"The Rule 23(b)(3) predominance inquiry tests whether proposed classes are sufficiently cohesive to warrant adjudication by representation." Amchem Prods., Inc. v. Windsor, 521 U.S. 591, 623 (1997). "In contrast to Rule 23(a)(2), Rule 23(b)(3) focuses on the relationship between the common and individual issues." Hanlon, 150 F.3d at 1022. "When common questions present a significant aspect of the case and they can be resolved for all members of the class in a single adjudication, there is clear justification for handling the dispute on a representative rather than on an individual basis." Id. (internal quotation marks omitted). Put another way, the question is whether "the issues in the class action that are subject to generalized proof, and thus applicable to the class as a whole, . . predominate over those issues that are subject only to individualized proof." In re Visa Check/MasterMoney Antitrust Litig., 280 F.3d 124, 137 (2d Cir. 2001) (quoting Rutstein v. Avis Rent-A-Car Sys., Inc., 211 F.3d 1228, 1233 (11th Cir. 2000)) (internal quotation marks omitted), superseded by statute on other grounds as stated in Attenborough v. Constr. & Gen. Bldg. Laborers' Local 79, 238 F.R.D. 82, 100 (S.D.N.Y. 2006). Central to this inquiry "is the notion that the adjudication of common issues will help achieve judicial economy." Zinser, 253 F.3d at 1189 (quoting Valentino v. Carter-Wallace, Inc., 97 F.3d 1227, 1234 (9th Cir. 1996)) (internal quotation marks omitted).

For several reasons, Defendants contend that individual issues predominate over common ones. The Court addresses each argument in turn.

(1) Rooker--Feldman Doctrine

At the threshold, DFS argues that "Plaintiff's theory would require this Court to make determinations contrary to" the final judgments of state courts across the nation in the Debt Collectors' collection suits. (DFS' Opp'n 11; see also Debt Collectors' Opp'n 9 ("The state court has already adjudicated that these judgment debtors owe the money as alleged in the complaint, so these potential class member's [sic] claims would be barred by the Rooker--Feldman doctrine and principles of res judicata.").) According to DFS, the Court lacks the authority to do so under the Rooker--Feldman doctrine, and therefore, "[t]his Court lacks the power to award the class relief that Plaintiff seeks-i.e., return of all amounts collected by the debt collectors." (Id.; see Heinrichs v. Valley View Dev., 474 F.3d 609, 613 (9th Cir. 2007) ("The Rooker--Feldman doctrine provides that federal district courts lack jurisdiction to exercise appellate review over final state court judgments.").)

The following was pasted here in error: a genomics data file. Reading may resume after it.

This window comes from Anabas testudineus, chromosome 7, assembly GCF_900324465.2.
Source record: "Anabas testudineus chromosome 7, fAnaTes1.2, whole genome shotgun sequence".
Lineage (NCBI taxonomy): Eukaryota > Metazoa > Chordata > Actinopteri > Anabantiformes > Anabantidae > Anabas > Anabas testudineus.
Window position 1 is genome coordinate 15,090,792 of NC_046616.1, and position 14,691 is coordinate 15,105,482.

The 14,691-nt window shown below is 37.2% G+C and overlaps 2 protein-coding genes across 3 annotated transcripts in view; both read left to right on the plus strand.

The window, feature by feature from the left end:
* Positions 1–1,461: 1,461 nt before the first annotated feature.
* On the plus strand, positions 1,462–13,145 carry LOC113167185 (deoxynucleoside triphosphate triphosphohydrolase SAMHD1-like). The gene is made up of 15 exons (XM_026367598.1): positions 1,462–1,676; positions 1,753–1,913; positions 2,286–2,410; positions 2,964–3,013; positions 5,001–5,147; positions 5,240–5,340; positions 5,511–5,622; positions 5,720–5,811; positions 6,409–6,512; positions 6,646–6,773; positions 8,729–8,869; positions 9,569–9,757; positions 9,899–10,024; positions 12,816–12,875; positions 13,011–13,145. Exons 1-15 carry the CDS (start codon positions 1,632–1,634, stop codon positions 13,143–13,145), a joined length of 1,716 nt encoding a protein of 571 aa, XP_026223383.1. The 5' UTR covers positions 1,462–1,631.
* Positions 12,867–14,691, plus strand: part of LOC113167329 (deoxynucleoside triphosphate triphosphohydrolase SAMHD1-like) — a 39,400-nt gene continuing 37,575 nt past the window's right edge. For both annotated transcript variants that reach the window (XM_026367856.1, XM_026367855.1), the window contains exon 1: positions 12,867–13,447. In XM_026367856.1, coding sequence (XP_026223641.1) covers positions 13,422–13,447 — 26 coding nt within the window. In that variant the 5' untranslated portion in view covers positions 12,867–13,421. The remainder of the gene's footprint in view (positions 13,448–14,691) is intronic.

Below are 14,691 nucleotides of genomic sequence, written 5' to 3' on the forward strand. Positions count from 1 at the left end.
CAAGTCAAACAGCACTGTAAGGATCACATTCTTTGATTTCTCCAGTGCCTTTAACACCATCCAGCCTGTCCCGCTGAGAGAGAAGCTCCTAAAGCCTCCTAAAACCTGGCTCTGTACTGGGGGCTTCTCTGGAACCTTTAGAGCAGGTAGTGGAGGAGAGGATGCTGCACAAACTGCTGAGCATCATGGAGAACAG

The Court will not address this argument because is entirely a merits issue-not a class certification issue. By DFS' own admission, it requires rejection of "[t]he entire premise of Plaintiff's theory."*fn10 (DFS' Opp'n 11.) "[A] full inquiry into the merits of a putative class's legal claims is precisely what both the Supreme Court and [the Ninth Circuit] have cautioned is not appropriate for a Rule 23 certification inquiry." United Steel, 593 F.3d at 808 (citing Eisen v. Carlisle & Jacquelin, 417 U.S. 156, 177--78 (1974) ("In determining the propriety of a class action, the question is not whether the plaintiff or plaintiffs have stated a cause of action or will prevail on the merits, but rather whether the requirements of Rule 23 are met.")). Accordingly, it would be inappropriate for the Court to address DFS' Rooker--Feldman doctrine argument here.

(2) Negligence Class

As to Plaintiff's negligence claim, DFS argues that "Plaintiff offers no legally viable theory to establish damages or causation as to DFS on a class-wide basis." (DFS' Opp'n 12.) As discussed above, the Court can adjudicate questions of duty and breach on a classwide basis. And contrary to DFS' contention, individualized questions going to damages do not preclude a finding that common questions predominate. See Blackie v. Barrack, 524 F.2d 891, 905 (9th Cir. 1975) ("The amount of damages is invariably an individual question and does not defeat class action treatment.").

This leaves individual issues of causation. Even if a class member paid money or incurred expenses "in response to" a letter from the Debt Collectors misidentifying the original creditor for his loan, this does not necessarily mean that Defendants' wrongful conduct caused him to pay money or incur expenses. Put another way, to prevail on their negligence claims, every single class member must show that he would not have paid money or incurred expenses but for Defendants' misidentification of the original creditor for his loan. It is entirely possible that a class member

(1) received a letter misidentifying AIB as his original creditor, (2) recognized that the letter referred to money he still owed for his Dell purchase, and (3) paid money in response to the letter. If so, then it was the class member's recognition that he still owed a debt that caused him to pay or incur expenses, not Defendants' misidentification of his original creditor. Thus, the Court would have to determine why each class member paid money or incurred expenses in response to the Debt Collectors' letters or lawsuit.